Month: July 2020

‘big picture’ and politicking

Yes to infrastructure, but foundations first before grand schemes…

In recent days the News Letter has picked up on a small piece of legislation being rushed through the Northern Ireland Assembly. The bit that has peaked interest is what seems a modest change that will have the effect of placing more power in the hands of Ministers to take action unilaterally, without reference to the Executive.

Not only does this appear to go against the greater collective responsibility that was to underpin the new Executive post New Decade New Approach, but the greatest critic of the change was one of the DUP’s more important internal advisers 2008-2017, explained in a Twitter thread:

— Richard Bullick (@RichardBullick1) July 15, 2020

On the latest episode of PoliticalOD we talk about this, and why this is being raised now while the new Executive is still trying to find its feet.

One of the thoughts explored is that it might make sense if the Ministers were to deal with the day to day and that might leave the Executive with the job to deal with the difficult strategic issues. On that point we talked in the previous thedissenter post on the failure to address fundamental strategic infrastructure that has placed a dampener on any prospect of significant future economic development – a electricity supply that is ‘insecure’ and a waste water treatment infrastructure that is at or near capacity.

The first issue on electricity supply doesn’t even get a mention in the New Decade New Approach document, and waste water gets at least a passing reference with:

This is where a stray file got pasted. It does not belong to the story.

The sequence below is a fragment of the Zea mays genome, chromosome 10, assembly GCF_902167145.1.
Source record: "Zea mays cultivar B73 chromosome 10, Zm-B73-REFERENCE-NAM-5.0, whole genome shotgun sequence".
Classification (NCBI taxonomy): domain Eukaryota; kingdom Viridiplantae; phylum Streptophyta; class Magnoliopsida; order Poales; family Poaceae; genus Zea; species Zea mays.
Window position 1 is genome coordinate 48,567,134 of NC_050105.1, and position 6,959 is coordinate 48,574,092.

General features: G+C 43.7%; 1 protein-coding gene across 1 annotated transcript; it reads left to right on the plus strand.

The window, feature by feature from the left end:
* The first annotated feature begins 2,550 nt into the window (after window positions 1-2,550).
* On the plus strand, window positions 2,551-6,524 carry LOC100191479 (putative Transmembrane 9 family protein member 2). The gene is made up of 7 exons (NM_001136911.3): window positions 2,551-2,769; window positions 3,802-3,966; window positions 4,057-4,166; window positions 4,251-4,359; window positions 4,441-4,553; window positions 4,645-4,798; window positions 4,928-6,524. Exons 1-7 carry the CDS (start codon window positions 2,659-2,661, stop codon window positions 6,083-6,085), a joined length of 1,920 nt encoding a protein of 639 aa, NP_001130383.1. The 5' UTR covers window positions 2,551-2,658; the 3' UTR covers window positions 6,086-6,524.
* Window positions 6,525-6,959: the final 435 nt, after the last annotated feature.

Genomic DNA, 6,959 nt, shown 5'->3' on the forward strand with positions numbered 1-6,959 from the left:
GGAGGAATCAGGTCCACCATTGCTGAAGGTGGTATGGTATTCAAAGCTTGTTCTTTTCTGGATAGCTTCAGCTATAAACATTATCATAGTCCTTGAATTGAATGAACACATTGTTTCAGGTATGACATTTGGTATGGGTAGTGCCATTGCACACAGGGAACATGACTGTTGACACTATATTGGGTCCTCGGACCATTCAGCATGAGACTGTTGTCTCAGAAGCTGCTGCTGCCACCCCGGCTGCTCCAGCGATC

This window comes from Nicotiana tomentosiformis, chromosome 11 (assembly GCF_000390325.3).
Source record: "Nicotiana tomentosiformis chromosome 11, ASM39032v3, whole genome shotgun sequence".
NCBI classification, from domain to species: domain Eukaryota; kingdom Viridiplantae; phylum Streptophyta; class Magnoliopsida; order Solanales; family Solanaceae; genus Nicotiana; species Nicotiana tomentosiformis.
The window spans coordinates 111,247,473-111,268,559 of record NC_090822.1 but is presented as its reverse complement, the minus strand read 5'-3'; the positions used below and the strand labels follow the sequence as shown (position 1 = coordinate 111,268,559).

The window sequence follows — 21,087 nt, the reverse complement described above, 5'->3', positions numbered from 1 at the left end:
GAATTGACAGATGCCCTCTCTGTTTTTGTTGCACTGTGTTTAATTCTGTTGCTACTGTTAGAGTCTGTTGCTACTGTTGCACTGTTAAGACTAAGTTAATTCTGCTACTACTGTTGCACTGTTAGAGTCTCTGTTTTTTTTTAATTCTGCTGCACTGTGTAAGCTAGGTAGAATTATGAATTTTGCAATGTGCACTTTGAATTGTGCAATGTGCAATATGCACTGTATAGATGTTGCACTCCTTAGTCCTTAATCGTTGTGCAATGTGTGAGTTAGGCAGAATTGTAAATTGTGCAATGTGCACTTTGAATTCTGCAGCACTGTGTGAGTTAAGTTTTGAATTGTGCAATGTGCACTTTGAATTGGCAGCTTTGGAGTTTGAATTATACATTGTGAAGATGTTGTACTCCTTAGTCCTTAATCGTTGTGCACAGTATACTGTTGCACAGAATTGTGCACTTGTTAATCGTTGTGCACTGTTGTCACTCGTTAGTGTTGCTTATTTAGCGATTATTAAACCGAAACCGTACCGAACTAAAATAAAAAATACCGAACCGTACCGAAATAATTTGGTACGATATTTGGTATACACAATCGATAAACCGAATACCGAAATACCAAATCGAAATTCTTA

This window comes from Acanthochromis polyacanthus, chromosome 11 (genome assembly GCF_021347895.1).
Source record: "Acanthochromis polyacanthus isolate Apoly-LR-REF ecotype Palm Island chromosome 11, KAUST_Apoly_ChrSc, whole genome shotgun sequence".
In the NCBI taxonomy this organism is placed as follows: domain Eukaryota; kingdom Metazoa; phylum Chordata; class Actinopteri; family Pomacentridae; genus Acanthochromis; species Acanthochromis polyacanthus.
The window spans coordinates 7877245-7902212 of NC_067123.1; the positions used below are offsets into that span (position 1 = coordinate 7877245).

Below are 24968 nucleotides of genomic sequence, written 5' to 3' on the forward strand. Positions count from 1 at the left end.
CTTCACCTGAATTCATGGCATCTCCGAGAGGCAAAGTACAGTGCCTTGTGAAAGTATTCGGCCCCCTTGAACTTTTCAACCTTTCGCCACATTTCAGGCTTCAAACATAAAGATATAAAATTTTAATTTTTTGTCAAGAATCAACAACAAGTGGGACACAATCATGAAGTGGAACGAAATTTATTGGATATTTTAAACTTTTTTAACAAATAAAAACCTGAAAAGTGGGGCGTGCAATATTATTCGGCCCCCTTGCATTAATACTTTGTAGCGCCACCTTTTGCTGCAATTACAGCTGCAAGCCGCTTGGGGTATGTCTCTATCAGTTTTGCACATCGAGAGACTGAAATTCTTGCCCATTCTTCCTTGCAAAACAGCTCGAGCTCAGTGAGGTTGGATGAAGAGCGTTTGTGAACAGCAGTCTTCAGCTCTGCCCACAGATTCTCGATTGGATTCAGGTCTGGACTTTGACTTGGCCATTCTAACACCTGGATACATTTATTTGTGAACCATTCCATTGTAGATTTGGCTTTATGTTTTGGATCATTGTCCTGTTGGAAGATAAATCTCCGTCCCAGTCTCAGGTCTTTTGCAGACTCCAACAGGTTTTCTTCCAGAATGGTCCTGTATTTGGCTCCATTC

The Executive will invest urgently in wastewater infrastructure which is at or nearing capacity in many places across Northern Ireland, including in Belfast, limiting growth.

That is at least one sentence more than appeared in the Programme for Government in 2016. However, fine words, though perhaps less fine if we recall that the New Decade New Approach document turns out not to have been costed or agreed with any commitment to funding from the British Government or any idea of how to finance the commitments as outlined.

For a change we finish the podcast talking about Russia, why the recent report doesn’t add much to the sum of human knowledge, and that for all the efforts in which the Russian State is said to have been engaged it seems to have delivered the sum total of diddly squat by way of improving Russian influence on UK public policy. Fact is Governments (China, Saudi Arabia, any Government including Germany and France) will have institutes, friendship organisations and business associations that could all be assigned with the notion that they are acting in State interests.